Mississippi Forestry Commission Takes Innovative Approach to Fire Protection

Mississippi, with a population of 2.57 million, is a mostly rural state of 48,434 square miles. Over 50% of that area is considered forestland and the Mississippi Forestry Commission is charged with providing services to public and private landowners...


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Mississippi, with a population of 2.57 million, is a mostly rural state of 48,434 square miles. Over 50% of that area is considered forestland and the Mississippi Forestry Commission is charged with providing services to public and private landowners. These services include planting, thinning, fire protection and prescribed burning, and general assistance to tree farmers. Forestry is a big business in the state and is rapidly growing in both scope and magnitude.

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Photo by Tom Shand
The Waldorf, MD, Fire Department’s Truck 3 carries a wide assortment of fans and power equipment on slide trays. Note the location of the electric cable reel and portable lights at the front portion of the body. The rig also carries five tool boxes for a variety of applications.

In Mississippi, the Forestry Commission has been charged as the agency to administer the Federal Excess Personal Property (FEPP) program. Over the last several years, over 800 vehicles, from pickups to tractor-trailer tankers, have been transferred to fire departments in the state. In addition, pumps, generators and other hardware have been included in this program. Many innovations have been generated as a result and state fire departments now provide significantly improved services to their protection areas. A number of fire protection districts have been formed with this equipment and there has been a consequent reduction in insurance rates in the areas.

The Forestry Commission, while having manpower and equipment in every county of the state, relies on municipal and rural fire departments to help with forest, urban interface and other vegetation fire protection. There is an active FireWise program in the state along with various other educational activities to prevent fires and to mitigate any fire that does occur.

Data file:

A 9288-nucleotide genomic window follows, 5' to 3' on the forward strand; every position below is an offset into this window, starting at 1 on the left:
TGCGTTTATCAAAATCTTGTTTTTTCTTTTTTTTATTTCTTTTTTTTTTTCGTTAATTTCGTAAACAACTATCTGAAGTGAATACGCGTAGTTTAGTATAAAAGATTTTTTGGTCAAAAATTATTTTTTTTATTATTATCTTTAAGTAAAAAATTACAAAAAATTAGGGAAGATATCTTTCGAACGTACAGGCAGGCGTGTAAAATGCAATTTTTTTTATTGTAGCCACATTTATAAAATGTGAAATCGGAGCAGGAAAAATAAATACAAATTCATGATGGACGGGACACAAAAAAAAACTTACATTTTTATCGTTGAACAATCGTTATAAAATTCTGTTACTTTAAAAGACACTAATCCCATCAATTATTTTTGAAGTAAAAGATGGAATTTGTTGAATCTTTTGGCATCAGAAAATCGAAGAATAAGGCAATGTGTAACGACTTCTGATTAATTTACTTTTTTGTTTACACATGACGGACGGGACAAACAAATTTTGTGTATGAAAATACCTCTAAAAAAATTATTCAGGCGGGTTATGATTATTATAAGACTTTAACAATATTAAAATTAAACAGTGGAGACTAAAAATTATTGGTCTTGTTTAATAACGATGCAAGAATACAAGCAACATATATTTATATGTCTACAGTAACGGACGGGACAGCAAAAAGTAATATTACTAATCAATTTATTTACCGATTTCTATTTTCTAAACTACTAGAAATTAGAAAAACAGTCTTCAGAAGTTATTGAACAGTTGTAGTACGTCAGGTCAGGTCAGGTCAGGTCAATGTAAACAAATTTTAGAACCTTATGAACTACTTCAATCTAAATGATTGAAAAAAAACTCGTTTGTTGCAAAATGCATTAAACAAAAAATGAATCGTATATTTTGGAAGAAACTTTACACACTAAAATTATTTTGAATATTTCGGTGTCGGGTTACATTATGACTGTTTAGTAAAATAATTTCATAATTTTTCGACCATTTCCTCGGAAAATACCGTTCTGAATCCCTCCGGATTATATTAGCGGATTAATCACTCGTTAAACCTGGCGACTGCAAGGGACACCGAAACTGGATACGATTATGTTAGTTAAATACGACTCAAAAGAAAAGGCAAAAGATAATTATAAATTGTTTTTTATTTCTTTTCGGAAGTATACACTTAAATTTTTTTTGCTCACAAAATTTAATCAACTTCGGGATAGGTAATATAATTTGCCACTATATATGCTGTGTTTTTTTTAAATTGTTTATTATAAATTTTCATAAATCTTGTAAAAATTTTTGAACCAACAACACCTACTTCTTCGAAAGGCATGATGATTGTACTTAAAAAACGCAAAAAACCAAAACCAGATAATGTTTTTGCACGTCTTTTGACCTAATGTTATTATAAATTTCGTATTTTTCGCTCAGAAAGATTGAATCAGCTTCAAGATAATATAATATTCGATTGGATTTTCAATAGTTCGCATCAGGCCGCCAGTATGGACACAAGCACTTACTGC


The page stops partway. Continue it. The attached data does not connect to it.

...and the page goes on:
In addition to fire prevention and suppression operations, the Forestry Commission has other responsibilities dealing with tree farms, state and national forest lands, and protected forest areas. In 2001, the Forestry Commission began conducting prescribed burns under the National Fire Plan grants. These burns are located near or adjacent to urban developments, communities or clusters of houses in rural areas. The idea is to reduce the fire load near built-up properties and prevent fire spread. Aside from the normal risks involved with prescribed burning, we also had to address ways to reduce the impacts of traditional plowed or pushed fire lines.

The typical response to a fire or at a prescribed burn location was to simply take a small bulldozer and plow a firebreak. This sometimes involved a cultivated field, someone’s lawn or an area in which the bulldozer did as much damage as the approaching fire. Clearly, there was a need for alternative means of preventing fire spread and minimizing damage to the area. One solution is to use high-expansion foam.

A vehicle from the FEPP program was overhauled, modified and equipped with a high-expansion foam system. A small pump, tank and nozzle system is ideal for use with the Federal Excess Personal Property HMMWV (“HumVee”), which was converted into a standard Type 6 wildland fire engine. The four-wheel-drive, off-road capability of these vehicles is well known. The HMMWV carries 200 gallons of water and up to 10 gallons of foam concentrate. The high-expansion foam system utilized produces an expansion ratio of approximately 750:1 or 750 gallons of foam to one gallon of concentrate and water. Driving at a speed of 5 to 7 mph, the system can lay down a foam barrier that acts as a fireline approximately a half-mile in length.

This system is used around homes or environmentally sensitive areas so that the ground is not disturbed. On steep slopes, the system can be parked at the top of a hill and the foam simply flows downhill, creating an effective firebreak as it moves. If there is a high wind or for other circumstances, the expansion ratio may be changed to produce a denser foam.

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